However, given that the Ems is not a revenue-generating multi-purpose/sports stadium on the scale Real’s revamped Bernabéu and Barca’s Nou Camp will be, or Levy’s toilet bowl at the wrong end of the Seven Sisters Road is, I wonder if a stadium makeover will be high on Richard Garlick’s agenda if the room for growth, or at least financial growth, that OM spots is to be realised.


  41. 41
    North Bank Ned says:

    The revamped Bernabeu is an engineering marvel, not least in that the pitch disappears underground in sections to be cut, watered and fertilised, far more impressive than the system at the neighbours, which just slides the pitch into a car park on a tray to expose the American football gridiron underneath.

  42. 42
    Sancho Panza says:

    Thanks Ned. I suppose a stadium makeover can only be limited to a lick of paint. The toilet bowl only generates more income because it can put on other sports. The Emirates can never compete with that, which is a shame because its location is far superior to that shithole further north.
    I see Pep hasn’t quite grasped the fact that lawyering up and paying a reduced fine and getting a suspended ban from European competition doesn’t mean Shitty City didn’t break the rules of over inflating their sponsorship revenue.

  43. 43
    OsakaMatt says:


    Yes, it’s odd that we are comparatively good at generating matchday revenue and comparatively bad elsewhere. Of course London prices and the fans being the low hanging fruit in the equation is part of the reason for one as is the loss of CL income for the other.
    Or are we just lazy once we’ve picked a pocket or two?

    I wonder how high we will go if MA continues his progress with our fortunes.

    It’s also odd that it is not my money but I still don’t like being 10th 😂😂

  44. 44
    North Bank Ned says:

    SP@42: What intrigues me about stadium development at the moment is the emerging trend in the US to build mixed-use campuses anchored on a sports team (or teams) that have stadia, concert venues, and commercial, retail, leisure and hospitality facilities in one location so team owners have multiple revenue streams independent of their team(s) performance on the field. The gold standard is Stan Kroenke’s So-Fi development in Inglewood near Los Angeles, which sits on a site three times the size of Disneyland. The Washington ice hockey and basketball teams are talking about moving from DC to something similar in Arlington, Virginia, and they are not alone in going down this route. This is a step up from what the neighbours did in purpose-building a multi-sports stadium (though that has transformed the club’s finances). Finding large sites is a lot easier in the US than in Europe, but what Real Madrid and Barca are managing to pack into their sites is quite remarkable. Real is building a museum at the Bernabeu that it is estimated will generate more annual revenue than most La Liga clubs get from their broadcasting rights. The rich get richer. I wonder what Kroenke might have done had he inherited Highbury rather than the Emirates.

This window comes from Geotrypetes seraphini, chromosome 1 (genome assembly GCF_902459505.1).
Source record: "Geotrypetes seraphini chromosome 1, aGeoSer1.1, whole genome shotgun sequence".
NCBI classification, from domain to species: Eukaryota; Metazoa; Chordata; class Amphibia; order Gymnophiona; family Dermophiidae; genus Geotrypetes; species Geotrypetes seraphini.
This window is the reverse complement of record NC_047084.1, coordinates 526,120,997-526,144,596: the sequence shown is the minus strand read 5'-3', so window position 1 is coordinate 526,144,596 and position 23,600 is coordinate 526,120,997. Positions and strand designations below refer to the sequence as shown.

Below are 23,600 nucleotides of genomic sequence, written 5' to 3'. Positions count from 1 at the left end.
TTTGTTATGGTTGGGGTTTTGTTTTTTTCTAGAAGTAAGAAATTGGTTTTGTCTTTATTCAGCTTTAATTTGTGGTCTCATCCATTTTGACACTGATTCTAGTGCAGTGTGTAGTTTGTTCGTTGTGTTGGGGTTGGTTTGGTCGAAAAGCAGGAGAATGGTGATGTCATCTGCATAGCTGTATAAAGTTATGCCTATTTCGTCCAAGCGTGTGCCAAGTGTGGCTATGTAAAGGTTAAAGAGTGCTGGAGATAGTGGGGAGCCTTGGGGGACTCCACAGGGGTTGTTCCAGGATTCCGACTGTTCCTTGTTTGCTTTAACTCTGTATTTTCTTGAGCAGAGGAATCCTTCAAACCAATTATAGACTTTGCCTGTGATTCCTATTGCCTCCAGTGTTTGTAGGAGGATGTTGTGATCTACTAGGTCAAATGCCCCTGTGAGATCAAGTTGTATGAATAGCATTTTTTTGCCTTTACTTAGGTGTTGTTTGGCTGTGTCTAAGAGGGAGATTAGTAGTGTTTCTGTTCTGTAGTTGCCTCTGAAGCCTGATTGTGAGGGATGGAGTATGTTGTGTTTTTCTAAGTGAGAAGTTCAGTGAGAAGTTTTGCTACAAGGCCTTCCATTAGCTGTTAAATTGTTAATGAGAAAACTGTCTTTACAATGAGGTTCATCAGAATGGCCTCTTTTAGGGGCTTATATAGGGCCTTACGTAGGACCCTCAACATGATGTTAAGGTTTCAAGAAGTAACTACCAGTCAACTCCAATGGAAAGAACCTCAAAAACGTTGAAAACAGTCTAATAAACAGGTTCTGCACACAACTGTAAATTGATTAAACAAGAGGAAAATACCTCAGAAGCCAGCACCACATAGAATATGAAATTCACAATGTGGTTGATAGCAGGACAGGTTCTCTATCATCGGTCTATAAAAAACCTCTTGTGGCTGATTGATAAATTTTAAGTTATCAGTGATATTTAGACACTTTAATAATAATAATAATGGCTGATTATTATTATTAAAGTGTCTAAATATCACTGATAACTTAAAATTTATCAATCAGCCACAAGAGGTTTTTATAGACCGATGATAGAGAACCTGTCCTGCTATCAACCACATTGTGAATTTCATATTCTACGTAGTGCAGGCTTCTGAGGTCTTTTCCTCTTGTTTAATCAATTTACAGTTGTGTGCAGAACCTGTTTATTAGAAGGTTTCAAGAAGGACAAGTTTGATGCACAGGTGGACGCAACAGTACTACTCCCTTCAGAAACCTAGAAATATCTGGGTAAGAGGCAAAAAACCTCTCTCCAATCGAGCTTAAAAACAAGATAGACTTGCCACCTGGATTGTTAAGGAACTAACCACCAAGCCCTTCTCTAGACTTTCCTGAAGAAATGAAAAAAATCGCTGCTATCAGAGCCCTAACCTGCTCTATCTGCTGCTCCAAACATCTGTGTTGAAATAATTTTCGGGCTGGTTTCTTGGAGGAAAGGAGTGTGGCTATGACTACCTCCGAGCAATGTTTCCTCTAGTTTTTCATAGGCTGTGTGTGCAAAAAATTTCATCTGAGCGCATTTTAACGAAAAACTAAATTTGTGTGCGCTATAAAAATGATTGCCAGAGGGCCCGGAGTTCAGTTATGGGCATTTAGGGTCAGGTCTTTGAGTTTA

45. 45
    North Bank Ned says:

    OM@43: It is the commercial revenue (sponsorships and the like) that we are worst at. Is it a global brand thing?

  46. 46
    North Bank Ned says:

    Klopp is leaving Liverpool at the end of the season. Odd time to announce it. Big boots to fill. and his successor will have to take on a team that Klopp has just rebuilt. Gerrard next to leave Saudi Arabia, perhaps.

  47. 47
    Countryman100 says:

    Ned @46. Gerrard was a disaster at Villa. Xabi Alonso a much better bet.

  48. 48
    OsakaMatt says:

    Could be certainly. We seem to have a lot of support around the world as far as i recall Ned. Up there with Liverpool and just behind Man U but it was several years ago I read some numbers and they were only PL comparisons and of course that doesn’t correlate exactly to global brand power.
    I never felt we were serious about building the brand until later in AW’s time, unfortunately that coincided with some leaner times and I suppose we are playing catch up now.

  49. 49
    OsakaMatt says:

    Maureen is available. Or perhaps they could tempt Moyes back to Merseyside.
    However, I hope they go with Gerrard as he is a total duffer.

  50. 50
    North Bank Ned says: